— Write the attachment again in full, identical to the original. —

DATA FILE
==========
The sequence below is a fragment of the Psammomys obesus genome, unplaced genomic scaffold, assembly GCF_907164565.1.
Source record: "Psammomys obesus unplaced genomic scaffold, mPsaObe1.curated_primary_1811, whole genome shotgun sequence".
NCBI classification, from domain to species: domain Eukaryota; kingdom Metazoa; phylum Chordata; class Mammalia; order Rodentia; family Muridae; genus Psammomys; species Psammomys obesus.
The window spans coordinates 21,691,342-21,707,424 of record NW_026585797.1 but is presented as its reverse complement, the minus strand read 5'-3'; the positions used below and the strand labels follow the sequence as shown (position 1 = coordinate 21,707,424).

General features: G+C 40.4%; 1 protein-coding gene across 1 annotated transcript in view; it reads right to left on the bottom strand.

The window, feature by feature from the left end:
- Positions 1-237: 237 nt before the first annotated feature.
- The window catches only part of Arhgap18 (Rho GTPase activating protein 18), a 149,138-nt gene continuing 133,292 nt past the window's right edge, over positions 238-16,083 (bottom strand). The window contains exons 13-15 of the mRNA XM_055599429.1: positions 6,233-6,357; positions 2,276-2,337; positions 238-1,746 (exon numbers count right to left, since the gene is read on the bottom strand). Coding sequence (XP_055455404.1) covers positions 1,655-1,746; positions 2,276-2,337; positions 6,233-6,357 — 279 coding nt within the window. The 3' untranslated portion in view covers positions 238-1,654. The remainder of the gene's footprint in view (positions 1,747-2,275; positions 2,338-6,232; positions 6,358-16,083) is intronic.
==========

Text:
The sequence below is a fragment of the Psammomys obesus genome, unplaced genomic scaffold, assembly GCF_907164565.1.
Source record: "Psammomys obesus unplaced genomic scaffold, mPsaObe1.curated_primary_1811, whole genome shotgun sequence".
NCBI classification, from domain to species: domain Eukaryota; kingdom Metazoa; phylum Chordata; class Mammalia; order Rodentia; family Muridae; genus Psammomys; species Psammomys obesus.
The window spans coordinates 21,691,342-21,707,424 of record NW_026585797.1 but is presented as its reverse complement, the minus strand read 5'-3'; the positions used below and the strand labels follow the sequence as shown (position 1 = coordinate 21,707,424).

General features: G+C 40.4%; 1 protein-coding gene across 1 annotated transcript in view; it reads right to left on the bottom strand.

The window, feature by feature from the left end:
- Positions 1-237: 237 nt before the first annotated feature.
- The window catches only part of Arhgap18 (Rho GTPase activating protein 18), a 149,138-nt gene continuing 133,292 nt past the window's right edge, over positions 238-16,083 (bottom strand). The window contains exons 13-15 of the mRNA XM_055599429.1: positions 6,233-6,357; positions 2,276-2,337; positions 238-1,746 (exon numbers count right to left, since the gene is read on the bottom strand). Coding sequence (XP_055455404.1) covers positions 1,655-1,746; positions 2,276-2,337; positions 6,233-6,357 — 279 coding nt within the window. The 3' untranslated portion in view covers positions 238-1,654. The remainder of the gene's footprint in view (positions 1,747-2,275; positions 2,338-6,232; positions 6,358-16,083) is intronic.